What Bug Is That? The guide to Australian insect families.

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Phalacridae Leach, 1815

Overview

Phalacridae are primarily mycophagous and most feed on spores of various kinds; however larvae of Litochrus have been collected in rotten stringy bark and in rotten wood at the base of a living eucalypt. Phalacrus uniformis is known to feed on the spores produced on the galls of Uromycladium (Basidiomycetes: Uredinales), and Phalacrinus adults may be collected in numbers by beating dead eucalypt leaves. [Lea 1932; Steiner 1984; Thompson and Marshall 1980.]

Description

Broadly ovate, strongly convex, glabrous and shining beetles, in which lateral portions of prothorax and elytra are broadly explanate and deflexed. Head short, broad and deeply inserted into anterior prothoracic emargination; antennae relatively long with large club; tibiae with conspicuous setal comb at apex; tarsi with first 3 segments lobed and setose below and claws toothed or appendiculate.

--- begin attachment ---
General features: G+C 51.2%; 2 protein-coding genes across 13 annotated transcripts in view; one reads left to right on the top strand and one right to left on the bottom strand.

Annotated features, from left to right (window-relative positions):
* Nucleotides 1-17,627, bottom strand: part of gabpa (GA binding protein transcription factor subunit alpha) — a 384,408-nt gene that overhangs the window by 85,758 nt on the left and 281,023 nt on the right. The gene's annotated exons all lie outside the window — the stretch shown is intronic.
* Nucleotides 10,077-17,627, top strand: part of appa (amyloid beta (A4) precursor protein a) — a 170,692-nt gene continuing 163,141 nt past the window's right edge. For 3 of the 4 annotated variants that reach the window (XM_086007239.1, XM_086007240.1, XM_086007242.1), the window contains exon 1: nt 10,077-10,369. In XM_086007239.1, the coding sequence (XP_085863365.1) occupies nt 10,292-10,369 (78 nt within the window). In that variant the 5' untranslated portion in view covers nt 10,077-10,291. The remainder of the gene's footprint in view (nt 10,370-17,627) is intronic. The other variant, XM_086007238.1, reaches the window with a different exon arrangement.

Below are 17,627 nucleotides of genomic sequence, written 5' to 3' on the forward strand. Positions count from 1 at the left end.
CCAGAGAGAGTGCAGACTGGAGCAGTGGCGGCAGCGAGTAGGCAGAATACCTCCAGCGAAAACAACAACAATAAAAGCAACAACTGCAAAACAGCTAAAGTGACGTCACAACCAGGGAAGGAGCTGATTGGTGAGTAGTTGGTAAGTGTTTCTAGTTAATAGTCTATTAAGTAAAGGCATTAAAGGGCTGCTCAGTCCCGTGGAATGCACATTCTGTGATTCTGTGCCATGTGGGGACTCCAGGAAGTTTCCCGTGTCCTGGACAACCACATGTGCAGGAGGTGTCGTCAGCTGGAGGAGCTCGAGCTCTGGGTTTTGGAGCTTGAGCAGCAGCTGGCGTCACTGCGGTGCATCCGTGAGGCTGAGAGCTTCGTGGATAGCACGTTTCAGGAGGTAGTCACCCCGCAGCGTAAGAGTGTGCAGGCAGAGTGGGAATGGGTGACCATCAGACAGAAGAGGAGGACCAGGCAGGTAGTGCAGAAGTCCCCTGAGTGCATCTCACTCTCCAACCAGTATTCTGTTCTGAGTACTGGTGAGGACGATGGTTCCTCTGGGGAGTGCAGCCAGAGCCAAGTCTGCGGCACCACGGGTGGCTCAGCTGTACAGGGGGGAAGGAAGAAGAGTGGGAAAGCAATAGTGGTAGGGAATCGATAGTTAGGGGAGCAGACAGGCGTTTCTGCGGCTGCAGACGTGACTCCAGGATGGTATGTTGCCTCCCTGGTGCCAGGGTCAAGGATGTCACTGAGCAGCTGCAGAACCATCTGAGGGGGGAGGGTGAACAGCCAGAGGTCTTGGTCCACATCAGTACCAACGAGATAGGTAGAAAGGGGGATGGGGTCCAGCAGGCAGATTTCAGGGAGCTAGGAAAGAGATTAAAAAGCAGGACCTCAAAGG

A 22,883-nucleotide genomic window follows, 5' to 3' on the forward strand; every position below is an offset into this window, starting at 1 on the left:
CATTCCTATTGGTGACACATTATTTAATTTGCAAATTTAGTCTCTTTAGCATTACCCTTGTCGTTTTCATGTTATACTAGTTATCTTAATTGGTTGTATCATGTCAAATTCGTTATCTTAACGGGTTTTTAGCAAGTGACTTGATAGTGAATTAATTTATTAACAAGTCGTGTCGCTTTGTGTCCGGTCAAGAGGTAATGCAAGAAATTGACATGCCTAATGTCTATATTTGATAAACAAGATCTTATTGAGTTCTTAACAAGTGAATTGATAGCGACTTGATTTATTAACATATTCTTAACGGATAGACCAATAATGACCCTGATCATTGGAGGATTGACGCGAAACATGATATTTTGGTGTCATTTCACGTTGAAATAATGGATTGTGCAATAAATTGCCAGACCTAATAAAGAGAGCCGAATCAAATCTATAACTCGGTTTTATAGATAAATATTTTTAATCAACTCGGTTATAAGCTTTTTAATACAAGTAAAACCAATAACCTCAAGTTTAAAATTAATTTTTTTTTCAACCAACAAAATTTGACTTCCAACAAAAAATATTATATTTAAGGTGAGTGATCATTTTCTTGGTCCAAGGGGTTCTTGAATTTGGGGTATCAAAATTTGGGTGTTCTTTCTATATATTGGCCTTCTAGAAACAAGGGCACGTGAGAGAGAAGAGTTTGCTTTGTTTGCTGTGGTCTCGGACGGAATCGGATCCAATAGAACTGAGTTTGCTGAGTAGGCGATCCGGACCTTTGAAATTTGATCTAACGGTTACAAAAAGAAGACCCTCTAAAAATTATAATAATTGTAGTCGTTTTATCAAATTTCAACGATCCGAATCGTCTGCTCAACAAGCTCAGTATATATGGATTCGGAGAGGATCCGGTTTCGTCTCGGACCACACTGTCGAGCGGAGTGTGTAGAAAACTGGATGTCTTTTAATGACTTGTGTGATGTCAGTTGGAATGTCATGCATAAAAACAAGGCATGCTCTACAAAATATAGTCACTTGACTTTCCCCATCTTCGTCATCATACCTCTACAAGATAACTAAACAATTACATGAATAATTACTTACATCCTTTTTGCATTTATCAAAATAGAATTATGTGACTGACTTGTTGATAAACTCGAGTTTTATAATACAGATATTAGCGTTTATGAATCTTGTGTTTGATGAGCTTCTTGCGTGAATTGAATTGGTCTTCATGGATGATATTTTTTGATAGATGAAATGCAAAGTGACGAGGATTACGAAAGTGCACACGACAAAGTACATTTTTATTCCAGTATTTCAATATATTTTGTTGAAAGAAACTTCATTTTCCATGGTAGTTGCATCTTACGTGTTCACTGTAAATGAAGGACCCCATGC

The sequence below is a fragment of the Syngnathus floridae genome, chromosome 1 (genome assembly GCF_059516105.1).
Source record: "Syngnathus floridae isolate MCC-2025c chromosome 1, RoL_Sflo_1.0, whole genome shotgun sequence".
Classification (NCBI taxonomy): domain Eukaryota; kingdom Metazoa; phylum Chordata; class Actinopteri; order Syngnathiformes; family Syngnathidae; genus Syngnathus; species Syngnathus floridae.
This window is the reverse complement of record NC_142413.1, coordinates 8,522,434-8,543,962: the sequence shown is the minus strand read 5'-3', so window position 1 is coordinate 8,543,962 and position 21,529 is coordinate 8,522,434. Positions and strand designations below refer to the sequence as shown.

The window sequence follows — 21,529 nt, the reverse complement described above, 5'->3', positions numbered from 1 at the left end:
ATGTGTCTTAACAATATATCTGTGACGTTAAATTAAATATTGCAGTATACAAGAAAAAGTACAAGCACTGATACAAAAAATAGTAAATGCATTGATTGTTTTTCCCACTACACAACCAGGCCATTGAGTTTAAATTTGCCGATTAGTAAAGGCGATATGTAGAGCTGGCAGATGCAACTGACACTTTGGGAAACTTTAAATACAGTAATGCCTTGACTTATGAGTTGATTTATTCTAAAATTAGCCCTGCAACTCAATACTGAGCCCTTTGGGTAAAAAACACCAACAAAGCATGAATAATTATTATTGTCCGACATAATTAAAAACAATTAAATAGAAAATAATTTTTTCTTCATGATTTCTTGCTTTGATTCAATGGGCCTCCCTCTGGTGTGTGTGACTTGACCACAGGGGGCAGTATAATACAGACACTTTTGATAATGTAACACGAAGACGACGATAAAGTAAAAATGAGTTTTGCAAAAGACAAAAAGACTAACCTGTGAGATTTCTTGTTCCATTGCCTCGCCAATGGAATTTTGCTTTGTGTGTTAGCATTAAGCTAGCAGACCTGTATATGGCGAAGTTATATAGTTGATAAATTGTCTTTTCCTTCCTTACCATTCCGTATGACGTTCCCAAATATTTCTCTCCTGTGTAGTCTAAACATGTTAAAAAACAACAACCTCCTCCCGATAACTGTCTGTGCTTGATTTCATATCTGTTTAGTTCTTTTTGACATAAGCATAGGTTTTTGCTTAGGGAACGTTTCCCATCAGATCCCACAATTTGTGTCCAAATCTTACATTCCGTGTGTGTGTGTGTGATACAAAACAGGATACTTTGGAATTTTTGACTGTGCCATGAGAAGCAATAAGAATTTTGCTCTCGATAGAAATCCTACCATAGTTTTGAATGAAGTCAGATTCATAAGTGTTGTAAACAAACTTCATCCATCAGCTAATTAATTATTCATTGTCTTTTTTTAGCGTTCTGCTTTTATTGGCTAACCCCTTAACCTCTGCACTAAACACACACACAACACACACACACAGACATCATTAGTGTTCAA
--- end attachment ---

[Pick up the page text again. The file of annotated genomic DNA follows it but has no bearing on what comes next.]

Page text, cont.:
Larvae elongate and subcylindrical to flattened, usually narrowed posteriorly, and lightly sclerotised, except for head, protergal plate, apex of segment 8 and urogomphi or entire T9. Head broad and somewhat flattened, with short antennae and usually with median endocarina; mala blunt; hypostomal rods long and diverging; 8th spiracles located dorsally near posterior end of tergum; S9 and segment 10 more or less concealed. Phalacrus larvae are unusual in lacking an endocarina on the head and in having the antennal sensorium on segment 1, rather than 2.

Distribution

The major genera in Australia are Phalacrinus , Phalacrus , Litochrus and Parasemus .

  • micro beetle 2-3mm

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